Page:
Record updated 30-Oct-06
Lord Hesketh once led a maverick Formula One team with James Hunt as their driver. In a glamorous sport they led the field in partying. This prowess was not translated to the track and the team to a solitary win at the Dutch Grand Prix in 1974 before the team was sold in 1976.
Lord Thomas Alexander Fermor-Hesketh, Third Baron of Hesketh was born at Easton Neston, near Towcester, right on the doorstep of Silverstone. He inherited his title when he was only five years old but he did not inherit the family money until 1971 when he reached 21.
By then he had already given up on the idea of formal education altogether, running away from the famous Ampleforth public school at 16 and going into the used-car business. He then moved to the United States, where he spent eighteen months working for a Californian investment bank. From there he went to Hong Kong to join a ship-broking firm.
He returned to England in 1971 and set up his own company, Hesketh Finance, with the money given to him on his twenty-first birthday.
Always a motor racing enthusiast, Alexander had become friendly with Charles Lucas and through him met Anthony 'Bubbles' Horsley, long-time friend of Piers Courage and Frank Williams. Bubbles had gone off to Bhutan and when he returned in 1972, they decided to enter motor racing and set up a team called Hesketh Racing.
The plan was to buy a Formula Ford car for Bubbles to drive in European races and to have a bit of fun. However Bubbles was about the same size as Lord Hesketh and any thoughts of success were dashed by the unavoidable power to weight ratio handicap that the ensemble would face. They thus decided that Formula Three was a better idea and went off to buy two Dastle Mk9 F3 cars. The combination of Bubbles and the Dastle was as unsuccessful as it would have been in a Formula Ford. The only good thing to come out of this episode was the retaining of James Hunt's services in the summer.
In 1973 Hesketh bought a Formula 2 Surtees for James, who promptly wrote it off in practice for the Pau Grand Prix. In typical style, Hesketh decided to move up to Formula One and bought an out-of-date F1 Surtees in which Hunt made his F1 debut at the Race of Champions and impressed with a third place finish. Hesketh then went out and bought a March 731-Ford, hired Harvey Postlethwaite to engineer it and in June of that year, the Hesketh Team boarded a luxury yacht and cruised into Monaco harbour for their first F1 race. They only had one car and no spare chassis but finished ninth. Hunt finished eighth in the team's first season, ahead of both the Ferrari drivers.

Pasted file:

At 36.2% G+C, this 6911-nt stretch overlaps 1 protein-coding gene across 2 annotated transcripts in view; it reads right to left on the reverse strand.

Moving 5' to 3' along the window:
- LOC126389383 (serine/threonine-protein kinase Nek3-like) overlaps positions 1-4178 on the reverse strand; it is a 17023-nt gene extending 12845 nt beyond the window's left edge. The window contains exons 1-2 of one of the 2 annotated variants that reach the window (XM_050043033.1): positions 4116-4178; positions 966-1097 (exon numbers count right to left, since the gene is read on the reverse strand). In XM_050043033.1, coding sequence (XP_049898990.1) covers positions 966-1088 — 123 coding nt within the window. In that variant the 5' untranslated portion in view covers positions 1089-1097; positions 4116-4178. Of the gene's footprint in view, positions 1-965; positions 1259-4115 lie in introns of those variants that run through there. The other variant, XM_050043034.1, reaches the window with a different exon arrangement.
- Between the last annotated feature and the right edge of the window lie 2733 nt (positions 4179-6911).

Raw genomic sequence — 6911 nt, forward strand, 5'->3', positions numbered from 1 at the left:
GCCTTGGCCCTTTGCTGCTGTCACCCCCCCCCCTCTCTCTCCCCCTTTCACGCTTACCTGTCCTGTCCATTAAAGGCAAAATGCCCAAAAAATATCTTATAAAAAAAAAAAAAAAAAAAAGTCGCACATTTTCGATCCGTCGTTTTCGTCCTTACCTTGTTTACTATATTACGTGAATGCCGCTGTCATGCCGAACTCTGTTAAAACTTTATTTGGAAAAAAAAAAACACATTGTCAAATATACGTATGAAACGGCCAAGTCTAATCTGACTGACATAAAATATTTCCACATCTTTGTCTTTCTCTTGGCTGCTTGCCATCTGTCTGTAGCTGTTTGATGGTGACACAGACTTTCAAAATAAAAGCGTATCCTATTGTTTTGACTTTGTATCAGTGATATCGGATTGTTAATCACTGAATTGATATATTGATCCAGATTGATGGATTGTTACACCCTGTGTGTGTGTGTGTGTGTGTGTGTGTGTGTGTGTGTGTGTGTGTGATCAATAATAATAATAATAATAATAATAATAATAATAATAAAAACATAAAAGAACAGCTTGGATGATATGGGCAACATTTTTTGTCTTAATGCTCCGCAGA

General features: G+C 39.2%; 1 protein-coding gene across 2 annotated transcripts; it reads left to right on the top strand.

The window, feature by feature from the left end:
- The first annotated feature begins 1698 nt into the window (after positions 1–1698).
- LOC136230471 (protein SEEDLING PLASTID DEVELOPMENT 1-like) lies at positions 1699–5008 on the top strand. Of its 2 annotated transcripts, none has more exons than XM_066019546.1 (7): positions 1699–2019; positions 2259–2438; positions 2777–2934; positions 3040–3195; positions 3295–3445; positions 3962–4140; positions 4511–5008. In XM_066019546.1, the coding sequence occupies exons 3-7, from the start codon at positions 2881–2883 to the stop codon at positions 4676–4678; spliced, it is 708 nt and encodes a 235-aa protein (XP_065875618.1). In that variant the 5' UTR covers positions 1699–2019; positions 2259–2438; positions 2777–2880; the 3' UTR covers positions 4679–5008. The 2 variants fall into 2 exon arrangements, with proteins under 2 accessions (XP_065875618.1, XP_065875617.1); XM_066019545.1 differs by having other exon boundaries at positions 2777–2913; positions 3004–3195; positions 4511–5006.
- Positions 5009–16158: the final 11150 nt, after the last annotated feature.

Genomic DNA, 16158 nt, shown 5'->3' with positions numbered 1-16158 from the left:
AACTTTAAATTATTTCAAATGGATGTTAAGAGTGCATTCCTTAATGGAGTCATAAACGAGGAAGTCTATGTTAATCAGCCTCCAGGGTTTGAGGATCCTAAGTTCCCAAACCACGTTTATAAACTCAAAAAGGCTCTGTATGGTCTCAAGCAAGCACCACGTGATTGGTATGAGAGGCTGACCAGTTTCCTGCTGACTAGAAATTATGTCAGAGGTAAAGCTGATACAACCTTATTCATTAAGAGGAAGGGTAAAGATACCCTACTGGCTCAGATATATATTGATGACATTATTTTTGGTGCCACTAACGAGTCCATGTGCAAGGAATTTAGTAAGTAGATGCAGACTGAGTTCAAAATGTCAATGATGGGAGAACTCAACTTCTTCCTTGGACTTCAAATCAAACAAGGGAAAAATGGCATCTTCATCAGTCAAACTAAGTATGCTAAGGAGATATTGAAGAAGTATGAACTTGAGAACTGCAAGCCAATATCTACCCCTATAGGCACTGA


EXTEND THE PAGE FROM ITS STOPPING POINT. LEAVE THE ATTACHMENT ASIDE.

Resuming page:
Hesketh decided that he wanted to have his own cars for the 1974 season and got Postlethwaite designed the Hesketh 308. It won the non-championship International Trophy and scored three third places that year with Hunt finishing eighth in the World Championship again.
The car was updated for 1975 and midway through the year, Hunt won the Dutch GP at Zandvoort when he gambled on an early change to slicks, crossing the line just yards ahead of Lauda's Ferrari. Always renowned for their bon viveur life style, the post-race celebrations began in Holland and ended some time the following morning in one of the lakes on Hesketh's estate.
That year Hunt finished fourth in the World Championship.
Hesketh feeling the financial pressure of running an F1 team sold up at the end of 1976 to Canadian millionaire Walter Wolf and Frank Williams. Hunt moved to McLaren and won the World Championship the following year. Hesketh Motors remained in business rebuilding engines and doing fabrication work for other teams.
Hesketh concentrated on running the 9,000-acre family estate after that and began to take a more active role in politics, having a seat in the House of Lords. In 1981 he launched a short-lived motorcycle company and then in 1986 became a government whip in Margaret Thatcher's government. In 1990 John Major appointed him a junior minister at the Department of Trade and Industry and a year later he was elevated to the role of Privy Counsellor. After the reform of the Lords he decided not to stand for re-election.
In 1994 he became president of the British Racing Drivers Club replacing former Lotus racer Innes Ireland who had died the previous autumn. Hesketh resigned from the role in October 1999.